No respite for mothers caring for children with a disability

Peter Barrett

Any mother of a pre-school age child knows that life can be intense. There's the bathing, feeding, toiletting, playing, comforting, trips to emergency, more comforting – not to mention the constant funk of niggling sleep deprivation. In most families, though, this phase of life eventually passes.

But for mothers who care for children with a disability, the job is unrelenting.  In Australia, one in 12 children have a disability and in 95 per cent of cases, the mother is the primary carer.

Natalie Elder's daughter Ariella​ was born with a rare genetic disorder called Cri du chat syndrome. The chromosome deficiency means Ariella has no speech, limited mobility and requires round-the-clock assistance with eating, going to the toilet and most other facets of life.

"Other mothers have a light at the end of the tunnel," says Natalie, 45, who lives in Kilsyth with her husband Michael, 52, Ariella, 13, and Kayla, 6, not born with a disability. "They have a time in their mind where they know that things are going to change. […] But there's no end of the tunnel for me. None. My daughter will always be this way."

The accumulated stress for mothers like Natalie can, in fact, be life threatening. A 2014 Western Australian study of mothers caring for children with intellectual disabilities or autism spectrum disorders found they were at more than twice the risk of death than other mothers. It also found they "were 40 per cent more likely to die of cancer; 150 per cent more likely to die of cardiovascular disease and nearly 200 per cent more likely to die from misadventure [homicide, suicide or accident] than other mothers."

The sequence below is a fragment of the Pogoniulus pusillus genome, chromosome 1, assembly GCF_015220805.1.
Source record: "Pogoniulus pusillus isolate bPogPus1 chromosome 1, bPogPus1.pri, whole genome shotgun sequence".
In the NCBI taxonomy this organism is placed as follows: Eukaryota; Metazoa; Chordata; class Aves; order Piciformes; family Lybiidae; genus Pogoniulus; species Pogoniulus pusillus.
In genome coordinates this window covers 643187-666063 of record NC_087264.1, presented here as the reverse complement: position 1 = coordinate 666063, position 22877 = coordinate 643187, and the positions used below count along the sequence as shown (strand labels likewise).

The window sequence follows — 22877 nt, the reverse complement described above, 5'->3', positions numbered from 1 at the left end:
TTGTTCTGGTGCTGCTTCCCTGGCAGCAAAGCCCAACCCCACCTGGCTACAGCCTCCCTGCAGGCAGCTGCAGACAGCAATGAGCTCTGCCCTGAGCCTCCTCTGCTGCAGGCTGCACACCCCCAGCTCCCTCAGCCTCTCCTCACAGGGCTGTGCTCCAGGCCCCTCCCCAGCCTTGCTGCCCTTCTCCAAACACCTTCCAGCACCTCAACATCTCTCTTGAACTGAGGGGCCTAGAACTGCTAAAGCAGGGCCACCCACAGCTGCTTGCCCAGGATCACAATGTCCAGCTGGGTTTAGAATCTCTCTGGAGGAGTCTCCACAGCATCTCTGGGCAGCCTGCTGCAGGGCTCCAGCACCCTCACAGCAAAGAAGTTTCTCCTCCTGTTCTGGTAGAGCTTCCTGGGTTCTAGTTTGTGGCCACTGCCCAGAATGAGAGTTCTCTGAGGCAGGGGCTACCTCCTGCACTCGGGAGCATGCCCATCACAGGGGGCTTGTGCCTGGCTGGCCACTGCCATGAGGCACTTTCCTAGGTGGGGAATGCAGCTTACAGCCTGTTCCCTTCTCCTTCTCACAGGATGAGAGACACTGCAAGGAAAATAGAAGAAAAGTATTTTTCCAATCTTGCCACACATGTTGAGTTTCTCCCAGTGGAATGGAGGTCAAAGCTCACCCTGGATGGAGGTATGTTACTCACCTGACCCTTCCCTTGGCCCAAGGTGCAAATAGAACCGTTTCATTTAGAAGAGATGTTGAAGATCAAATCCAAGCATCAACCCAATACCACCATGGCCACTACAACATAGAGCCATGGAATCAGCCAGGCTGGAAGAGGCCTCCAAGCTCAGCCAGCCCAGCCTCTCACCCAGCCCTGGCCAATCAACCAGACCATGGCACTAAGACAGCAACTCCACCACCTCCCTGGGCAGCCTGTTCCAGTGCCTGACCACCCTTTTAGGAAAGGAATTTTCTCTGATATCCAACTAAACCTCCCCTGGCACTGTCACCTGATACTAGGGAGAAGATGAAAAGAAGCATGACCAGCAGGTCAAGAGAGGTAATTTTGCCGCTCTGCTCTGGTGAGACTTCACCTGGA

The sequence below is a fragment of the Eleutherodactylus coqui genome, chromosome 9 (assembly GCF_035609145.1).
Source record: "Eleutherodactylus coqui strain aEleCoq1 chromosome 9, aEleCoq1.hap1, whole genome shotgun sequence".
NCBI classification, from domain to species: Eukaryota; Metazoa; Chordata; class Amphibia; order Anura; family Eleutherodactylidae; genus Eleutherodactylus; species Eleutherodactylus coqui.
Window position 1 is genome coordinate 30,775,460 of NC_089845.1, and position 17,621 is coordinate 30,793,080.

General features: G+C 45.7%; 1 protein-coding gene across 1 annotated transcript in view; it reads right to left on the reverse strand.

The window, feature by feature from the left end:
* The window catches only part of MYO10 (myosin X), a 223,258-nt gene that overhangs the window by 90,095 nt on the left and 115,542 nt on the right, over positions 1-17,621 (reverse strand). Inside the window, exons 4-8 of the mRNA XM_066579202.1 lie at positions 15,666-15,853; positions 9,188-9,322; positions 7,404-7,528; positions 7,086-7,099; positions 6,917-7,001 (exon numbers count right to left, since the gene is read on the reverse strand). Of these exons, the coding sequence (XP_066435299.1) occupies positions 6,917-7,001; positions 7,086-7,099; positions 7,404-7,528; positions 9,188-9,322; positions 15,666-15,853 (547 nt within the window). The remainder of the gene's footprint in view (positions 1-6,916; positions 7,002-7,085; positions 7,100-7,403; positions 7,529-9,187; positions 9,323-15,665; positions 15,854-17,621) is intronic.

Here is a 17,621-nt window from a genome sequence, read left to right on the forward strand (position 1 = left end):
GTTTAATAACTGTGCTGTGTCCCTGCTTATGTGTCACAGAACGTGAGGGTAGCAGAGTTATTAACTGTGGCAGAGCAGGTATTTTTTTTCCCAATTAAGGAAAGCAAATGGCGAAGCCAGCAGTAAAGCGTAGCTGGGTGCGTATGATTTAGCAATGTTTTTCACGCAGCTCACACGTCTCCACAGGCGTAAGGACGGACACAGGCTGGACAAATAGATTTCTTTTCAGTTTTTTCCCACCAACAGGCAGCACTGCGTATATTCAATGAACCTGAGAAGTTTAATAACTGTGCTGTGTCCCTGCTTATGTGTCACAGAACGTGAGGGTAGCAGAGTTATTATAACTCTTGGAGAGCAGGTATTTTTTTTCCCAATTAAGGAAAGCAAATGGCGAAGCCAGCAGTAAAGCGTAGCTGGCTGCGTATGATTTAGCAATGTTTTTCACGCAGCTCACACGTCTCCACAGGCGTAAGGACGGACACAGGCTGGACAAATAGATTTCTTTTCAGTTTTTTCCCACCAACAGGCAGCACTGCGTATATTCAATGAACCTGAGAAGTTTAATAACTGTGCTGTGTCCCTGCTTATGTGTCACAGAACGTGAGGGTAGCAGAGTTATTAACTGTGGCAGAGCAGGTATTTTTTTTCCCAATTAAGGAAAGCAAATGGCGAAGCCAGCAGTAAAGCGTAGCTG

But it doesn't have to be that way. Natalie is one of about 400 mothers who attended a one-day workshop designed to help refocus on personal health and wellbeing. GP Fiona Jane and Monash University occupational therapist Associate Professor Helen Bourke-Taylor created the program in 2012, bringing it to Melbourne, Sydney, Geelong, Albury and Chicago, USA.

"We had one woman who came to our program who had a child with autism," recalls Bourke-Taylor. "She hadn't been to a dentist in seven years. Yet, she'd taken her child every six months."

Although the program is still accessible online at healthymothers-healthyfamilies.com, face-to-face sessions ran out of philanthropic funding in July last year and Bourke-Taylor is uncertain about its future. "I'd like to see better understanding of family needs within a disability system that's becoming increasingly individualised and focused on the person who is the recipient of services," she says. "Because they don't live and exist on their own, they live within a family unit and disability affects the whole family."

Encouraged by the workshop, Natalie has started doing Pilates. "My back, arms and shoulders were so painful from assisting Ariella on and off the toilet, in and out of the car, in and out of chairs, that I didn't realise how much damage I was doing to my back," she says.

Natalie hopes that someone will fund the workshops soon so others can understand and better tackle the health ramifications they are facing.

"Every mother with a child with a disability needs to go and sit down and spend a day with Helen and Fiona to work out how to prioritise their lives; to reduce the amount of stress and to be able to just get up and get out of the house. Because it can be so overwhelming," she says.

from http://www.smh.com.au/national/health/no...